Editor’s Note: Depends on your definition of ‘failure.’ As an attendee in parts of seven decades every May I still encounter hundreds of thousands of people, have a fabulous time over multiple days, and eventually watch the most compelling racing possible. The show has been reliably put on for all of the 49 times I have attended. Not once has it ever just been called off. I have always known what to expect and have always come prepared. My big fear is allowing control of the track to slip to someone else. The though of ISC or SMI taking control is terrifying. If we were to let those who ran cart take over their track record is actually failure. Twice. The philosophies they are forcing onto the sport are also proven failures’ i.e., completely out of business–shut down, anytime it has been attempted. So I am cautious in what I wish for.
      6. As for Cart, I never once mentioned that series. Perhaps you should try orienting yourself to the current and future of the series rather than continually living in the past. You’ll understand the sport better and perhaps gain a greater degree of credibility. Hope this helps you.
      Editor’s Note: It’s funny when your kind falls back onto that particular victim crutch. None of you ever have to. It is easy enough to rely on your agenda riddled MOs, which are always the same. No one hopes for looking forward (and not backward) more than I do. Those with the ability to actually comprehend what they read know that. What is really pointless is Hulman George hatred, 25/8, fixation on your perceived visceral quality of Dallaras and an inability to consider any meaningful decade of the sport before mostly the late 1980s. The handful of you have constructed a fantasy utopia for yourselves that no future evolution of IndyCar will ever live up to. Intelligent adults see right through your bluster. Your last couple of comment offerings have been mostly what we’re looking for. Why not keep that up and leave out the self crucifixions.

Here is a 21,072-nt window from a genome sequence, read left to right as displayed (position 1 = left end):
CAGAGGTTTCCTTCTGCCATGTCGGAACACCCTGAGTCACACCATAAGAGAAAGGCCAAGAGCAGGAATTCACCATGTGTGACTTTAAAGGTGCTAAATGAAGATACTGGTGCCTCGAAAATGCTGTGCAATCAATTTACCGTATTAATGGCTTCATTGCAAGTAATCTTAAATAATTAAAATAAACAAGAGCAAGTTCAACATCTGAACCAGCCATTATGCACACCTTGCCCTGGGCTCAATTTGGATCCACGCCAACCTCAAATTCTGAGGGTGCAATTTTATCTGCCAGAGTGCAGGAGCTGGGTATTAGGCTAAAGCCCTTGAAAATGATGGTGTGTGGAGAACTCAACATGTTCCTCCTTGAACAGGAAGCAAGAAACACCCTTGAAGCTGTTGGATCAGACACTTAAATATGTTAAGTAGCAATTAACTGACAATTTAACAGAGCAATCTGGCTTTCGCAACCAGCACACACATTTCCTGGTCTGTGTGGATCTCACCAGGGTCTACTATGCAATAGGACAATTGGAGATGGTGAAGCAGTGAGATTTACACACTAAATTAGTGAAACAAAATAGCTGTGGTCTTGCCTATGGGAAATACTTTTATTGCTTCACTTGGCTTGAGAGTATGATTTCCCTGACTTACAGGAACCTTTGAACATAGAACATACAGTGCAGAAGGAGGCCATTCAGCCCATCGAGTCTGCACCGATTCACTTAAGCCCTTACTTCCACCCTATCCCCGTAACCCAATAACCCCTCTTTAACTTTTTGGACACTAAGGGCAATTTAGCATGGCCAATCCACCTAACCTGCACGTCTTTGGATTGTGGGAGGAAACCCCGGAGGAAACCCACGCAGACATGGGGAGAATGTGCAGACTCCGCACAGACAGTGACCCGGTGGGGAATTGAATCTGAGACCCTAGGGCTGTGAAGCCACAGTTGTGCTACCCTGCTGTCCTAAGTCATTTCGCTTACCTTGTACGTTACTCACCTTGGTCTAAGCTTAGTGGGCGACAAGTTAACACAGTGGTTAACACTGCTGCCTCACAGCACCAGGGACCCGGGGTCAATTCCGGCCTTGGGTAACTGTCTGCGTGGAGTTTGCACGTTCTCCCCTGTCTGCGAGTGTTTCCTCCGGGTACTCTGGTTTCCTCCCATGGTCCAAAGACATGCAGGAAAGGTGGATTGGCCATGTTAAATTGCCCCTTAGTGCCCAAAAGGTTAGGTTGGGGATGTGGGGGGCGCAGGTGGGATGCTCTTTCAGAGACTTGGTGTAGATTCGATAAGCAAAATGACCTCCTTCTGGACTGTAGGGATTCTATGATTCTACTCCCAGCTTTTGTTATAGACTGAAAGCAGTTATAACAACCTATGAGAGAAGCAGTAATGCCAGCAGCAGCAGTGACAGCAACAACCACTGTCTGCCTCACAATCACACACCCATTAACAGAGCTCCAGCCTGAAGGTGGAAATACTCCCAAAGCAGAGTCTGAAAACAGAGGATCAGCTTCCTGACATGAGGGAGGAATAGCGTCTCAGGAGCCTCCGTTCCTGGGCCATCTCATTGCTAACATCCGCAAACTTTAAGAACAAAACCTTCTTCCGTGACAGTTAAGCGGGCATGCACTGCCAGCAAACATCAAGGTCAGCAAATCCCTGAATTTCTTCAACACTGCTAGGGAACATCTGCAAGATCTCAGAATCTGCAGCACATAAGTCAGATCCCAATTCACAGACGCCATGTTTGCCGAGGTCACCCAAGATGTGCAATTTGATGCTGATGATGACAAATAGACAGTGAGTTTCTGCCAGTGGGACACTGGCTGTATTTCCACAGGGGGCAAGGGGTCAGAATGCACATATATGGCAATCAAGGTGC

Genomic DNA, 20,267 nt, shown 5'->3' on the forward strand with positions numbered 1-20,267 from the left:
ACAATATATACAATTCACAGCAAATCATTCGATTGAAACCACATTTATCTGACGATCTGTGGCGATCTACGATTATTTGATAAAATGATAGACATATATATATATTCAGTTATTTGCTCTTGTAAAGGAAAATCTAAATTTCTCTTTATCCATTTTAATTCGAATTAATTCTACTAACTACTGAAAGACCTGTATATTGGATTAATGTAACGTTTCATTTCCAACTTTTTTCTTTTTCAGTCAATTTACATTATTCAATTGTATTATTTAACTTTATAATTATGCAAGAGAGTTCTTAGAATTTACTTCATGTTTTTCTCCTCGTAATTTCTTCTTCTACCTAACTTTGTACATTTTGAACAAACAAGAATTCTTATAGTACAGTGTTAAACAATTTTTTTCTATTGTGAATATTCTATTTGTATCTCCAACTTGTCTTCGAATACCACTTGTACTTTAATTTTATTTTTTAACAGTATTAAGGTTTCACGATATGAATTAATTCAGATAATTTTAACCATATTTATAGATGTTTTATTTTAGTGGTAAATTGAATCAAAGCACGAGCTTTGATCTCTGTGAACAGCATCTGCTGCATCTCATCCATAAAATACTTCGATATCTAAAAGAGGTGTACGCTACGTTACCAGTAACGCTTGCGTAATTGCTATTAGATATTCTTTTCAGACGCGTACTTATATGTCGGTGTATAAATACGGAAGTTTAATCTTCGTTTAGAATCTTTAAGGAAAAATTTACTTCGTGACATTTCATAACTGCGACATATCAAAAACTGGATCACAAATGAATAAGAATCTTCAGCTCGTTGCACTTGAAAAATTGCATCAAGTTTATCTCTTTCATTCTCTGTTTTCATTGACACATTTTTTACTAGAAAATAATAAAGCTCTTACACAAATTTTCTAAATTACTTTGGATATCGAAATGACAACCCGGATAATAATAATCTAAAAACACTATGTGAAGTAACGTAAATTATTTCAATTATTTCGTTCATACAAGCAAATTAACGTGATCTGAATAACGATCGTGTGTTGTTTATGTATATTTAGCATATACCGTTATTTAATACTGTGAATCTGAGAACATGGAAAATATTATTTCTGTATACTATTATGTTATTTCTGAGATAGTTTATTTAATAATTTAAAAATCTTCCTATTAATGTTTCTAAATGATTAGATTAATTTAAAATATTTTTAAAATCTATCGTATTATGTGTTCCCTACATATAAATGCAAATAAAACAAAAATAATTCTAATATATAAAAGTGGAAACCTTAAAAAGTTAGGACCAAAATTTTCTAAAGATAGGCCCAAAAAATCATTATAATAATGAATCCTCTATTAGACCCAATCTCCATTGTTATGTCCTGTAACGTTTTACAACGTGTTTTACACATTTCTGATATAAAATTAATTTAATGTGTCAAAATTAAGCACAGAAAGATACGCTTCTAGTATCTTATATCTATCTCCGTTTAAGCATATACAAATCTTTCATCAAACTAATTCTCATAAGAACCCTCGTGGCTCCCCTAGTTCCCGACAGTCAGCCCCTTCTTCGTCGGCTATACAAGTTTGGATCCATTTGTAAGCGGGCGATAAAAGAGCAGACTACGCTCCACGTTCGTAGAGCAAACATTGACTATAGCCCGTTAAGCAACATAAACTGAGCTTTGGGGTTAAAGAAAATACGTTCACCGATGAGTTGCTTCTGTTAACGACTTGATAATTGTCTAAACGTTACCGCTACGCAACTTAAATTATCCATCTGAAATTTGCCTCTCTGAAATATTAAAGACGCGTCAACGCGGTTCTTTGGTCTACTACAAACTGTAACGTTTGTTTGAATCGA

Comment by Bob Chinn — February 21, 2014 @ 2:50 am | Reply

      • Predictably, you’ve failed to provide any sort of substantive response to my very detailed response to your questions, which leads me and many, many others to question your true motives. Once again, since this seems particularly difficult for you:
        Editor’s Note: Predictably, you have demonstrated an almost retarded lack of reading comprehension.

        1. Indycar can race every weekend, they simply don’t want to. You need to comprehend what that really says to the ever declining fan base;
        Editor’s Note: I do not disagree with your point. But it is not as simple as waving a magic wand and making it so.

        2. Indycar has offered ABC an uneven and poorly promoted product. It isn’t and never has been ABC’s job to market the series, in spite of your incorrect belief to the contrary. Blaming ABC for the series’ failures is the ultimate abdication of responsibility;